Jan. 6 rioter who led mob towards the Speaker's Lobby was sentenced

Jeffrey Register wore a sweatshirt titled "God, Guns & Trump", when he stormed into the U.S. Capitol last January.

Jan. 6 rioter who led mob towards the Speaker's Lobby was sentenced

WASHINGTON -- The rioter stormed the U.S. Capitol. Capitol on January. 6 and directed the mob towards the Speaker's Lobby, where another rioter was murdered was sentenced on Thursday to 75 days imprisonment

Jeffrey Register, 39, is from Florida. He was wearing a sweatshirt titled "God, Guns & Trump" and a skullcap titled "2020 Keep America Great" when he stormed Capitol. He agreed to a plea deal that he called the group and asked them to move forward. The mob then reached Speaker's Lobby outside of the House floor, where Ashli was killed. Register also admitted that he had deleted photos and done a factory reset of his cellphone.

The sentence was handed down by Timothy J. Kelly, U.S. District Judge for the District of Columbia. He was nominated to do so by Donald Trump.

Kelly called Jan. 6, a "national disgrace" that ruined a long history of peaceful transfers in power in the United States.

Kelly stated, "We can't get it back."

Register also stated that Register "helped to direct the mob at a crucial moment" and was "very fortunate" that he wasn’t charged with obstruction as other Jan.6 defendants. He said that Register's plea was a result of good legal advice.

Federal prosecutors requested a five-month sentence behind bars for the defendant, arguing that his conduct was "significantly more aggravating" than other misdemeanors.

"He seemed to be looking for an alternative route to Members, but he ultimately waved the crowd towards an apparently weaker access point. The entrance to the Speaker's Lobby," prosecutors wrote. Register was present as a witness and Ashli Babbitt was shot to death while trying to break through the hastily constructed entrance.

Register stated that he thought "We made it", and now the FBI knows that he is here, when he reached Speaker's Lobby doors.

Later, he messaged a woman to say he was trying his best "to keep an low profile" and that he had "deleted Twitter/Facebook."

He joked about how he stormed Capitol to send a message his father.

He wrote to his father, "Maybe when all is said and done government will provide me a bumper sticker that says: Proud Parent of a Capitol Insurrectionist."

Register's criminal record was cited by the government, who suggested that Register's punishment for storming the Capitol should have been more severe than his sentence for driving with a suspended license after he had been convicted of a DWI.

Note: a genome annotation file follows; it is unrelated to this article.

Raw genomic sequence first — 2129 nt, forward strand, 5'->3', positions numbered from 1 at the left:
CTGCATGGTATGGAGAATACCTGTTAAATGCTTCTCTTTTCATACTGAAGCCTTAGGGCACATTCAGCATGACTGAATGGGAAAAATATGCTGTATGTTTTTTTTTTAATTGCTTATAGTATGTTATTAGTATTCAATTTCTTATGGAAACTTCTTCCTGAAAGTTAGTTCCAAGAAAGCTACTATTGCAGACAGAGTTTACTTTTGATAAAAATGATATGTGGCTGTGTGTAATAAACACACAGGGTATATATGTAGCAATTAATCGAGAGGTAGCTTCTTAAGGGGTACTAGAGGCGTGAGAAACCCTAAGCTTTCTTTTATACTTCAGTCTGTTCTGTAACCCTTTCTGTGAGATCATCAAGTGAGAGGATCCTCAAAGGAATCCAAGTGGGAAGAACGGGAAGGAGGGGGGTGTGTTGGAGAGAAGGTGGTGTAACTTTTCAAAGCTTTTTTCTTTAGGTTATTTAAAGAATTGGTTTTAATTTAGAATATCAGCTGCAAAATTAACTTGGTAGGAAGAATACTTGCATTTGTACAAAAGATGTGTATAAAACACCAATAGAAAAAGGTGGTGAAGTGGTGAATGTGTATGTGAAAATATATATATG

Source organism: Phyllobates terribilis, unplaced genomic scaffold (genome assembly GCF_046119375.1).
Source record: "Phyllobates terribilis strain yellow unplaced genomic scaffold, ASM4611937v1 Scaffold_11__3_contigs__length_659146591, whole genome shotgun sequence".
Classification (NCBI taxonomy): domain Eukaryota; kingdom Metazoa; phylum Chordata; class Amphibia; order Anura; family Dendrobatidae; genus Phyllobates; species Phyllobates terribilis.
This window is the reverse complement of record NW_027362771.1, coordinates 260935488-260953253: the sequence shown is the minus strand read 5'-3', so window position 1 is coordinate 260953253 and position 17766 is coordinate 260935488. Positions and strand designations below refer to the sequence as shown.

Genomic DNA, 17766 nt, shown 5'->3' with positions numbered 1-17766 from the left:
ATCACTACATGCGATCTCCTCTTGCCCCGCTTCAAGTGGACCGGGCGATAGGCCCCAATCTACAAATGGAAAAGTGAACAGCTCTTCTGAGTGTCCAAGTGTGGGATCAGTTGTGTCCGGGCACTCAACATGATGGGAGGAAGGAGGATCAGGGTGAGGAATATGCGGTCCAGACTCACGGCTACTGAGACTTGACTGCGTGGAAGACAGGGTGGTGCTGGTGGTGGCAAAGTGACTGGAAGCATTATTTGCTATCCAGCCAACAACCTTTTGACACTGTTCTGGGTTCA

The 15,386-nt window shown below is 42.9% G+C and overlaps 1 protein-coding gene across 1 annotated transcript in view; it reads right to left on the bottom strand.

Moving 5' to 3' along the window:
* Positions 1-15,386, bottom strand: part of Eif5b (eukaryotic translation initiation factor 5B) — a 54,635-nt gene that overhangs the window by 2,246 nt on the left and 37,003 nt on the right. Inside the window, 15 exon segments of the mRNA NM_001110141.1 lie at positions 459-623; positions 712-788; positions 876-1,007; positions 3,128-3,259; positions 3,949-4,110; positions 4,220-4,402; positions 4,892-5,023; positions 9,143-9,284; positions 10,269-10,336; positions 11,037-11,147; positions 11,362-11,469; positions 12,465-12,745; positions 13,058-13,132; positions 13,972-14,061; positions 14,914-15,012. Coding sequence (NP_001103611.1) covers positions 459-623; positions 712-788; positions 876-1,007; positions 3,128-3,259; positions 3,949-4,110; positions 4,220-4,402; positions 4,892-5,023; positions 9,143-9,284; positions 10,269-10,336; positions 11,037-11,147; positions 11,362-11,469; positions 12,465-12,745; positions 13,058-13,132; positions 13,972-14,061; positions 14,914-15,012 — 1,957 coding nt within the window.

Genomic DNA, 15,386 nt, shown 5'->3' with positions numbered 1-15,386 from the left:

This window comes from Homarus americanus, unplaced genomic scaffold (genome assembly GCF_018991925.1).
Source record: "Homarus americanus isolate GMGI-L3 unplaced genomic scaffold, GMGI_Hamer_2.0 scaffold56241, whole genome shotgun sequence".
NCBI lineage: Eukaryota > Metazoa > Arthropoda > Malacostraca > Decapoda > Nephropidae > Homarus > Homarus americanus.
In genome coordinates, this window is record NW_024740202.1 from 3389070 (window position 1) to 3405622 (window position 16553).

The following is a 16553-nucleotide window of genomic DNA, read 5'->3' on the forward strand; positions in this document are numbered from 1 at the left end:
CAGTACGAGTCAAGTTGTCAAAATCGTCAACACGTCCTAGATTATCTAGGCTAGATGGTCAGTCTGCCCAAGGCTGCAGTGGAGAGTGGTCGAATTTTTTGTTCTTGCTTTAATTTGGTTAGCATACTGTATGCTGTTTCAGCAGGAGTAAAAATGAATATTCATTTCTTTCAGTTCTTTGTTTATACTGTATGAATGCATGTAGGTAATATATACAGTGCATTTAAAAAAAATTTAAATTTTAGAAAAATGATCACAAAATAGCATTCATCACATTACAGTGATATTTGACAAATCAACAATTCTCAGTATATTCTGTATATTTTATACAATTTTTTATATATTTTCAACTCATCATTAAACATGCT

Prosecutors wrote that Register's actions of breaching the nation’s legislative seat of authority, running law enforcement and redirecting an agitated mob within yards of a direct confrontation of Members of Congress, while the Vice President hid were clearly many times more serious and deserving punishment than his previous misdemeanor offences. His offense is not something that thousands of people commit every day. It is a crime unlike any other in the history and culture of this nation.

, Register's federal public defense lawyer, claimed that he was fed lies and disingenuous instructions by people who should have known better and that January 6 was not his fault. He was also not as responsible for the physical harm to Capitol residents.

"Arguably the former president, rally organizers and speakers, as well as other nefarious and organized groups contributed greatly to the chaos and are much more culpable" the public defender stated.

Register was told by his lawyer that he was fired from his job following his arrest and that he was able to find a job at a distribution firm in September.

On Thursday, Register's lawyer claimed in court that her client needed no further deterrence.

Cara Halverson stated that his wife was still upset by him for making this decision. "He must live with the sound of the gunshot which killed Ashli Babbitt."

She argued that sending him to prison for five years would not change his mind about the people who would march on the Capitol to support a losing candidate's attempts to win the next election. She said that jail time would not make the "irrational" think rationally.

Register, an unvaccinated person, addressed the court using a podium that was far from the judge due to his status. Register wore a suit and apologized to the American people and police officers for his actions.

He said, "I have no excuse" for my actions. "I am truly sorry."

In connection with the attack on the U.S. Capitol Jan. 6, the FBI made over 740 arrests, and hundreds more are currently in the making.

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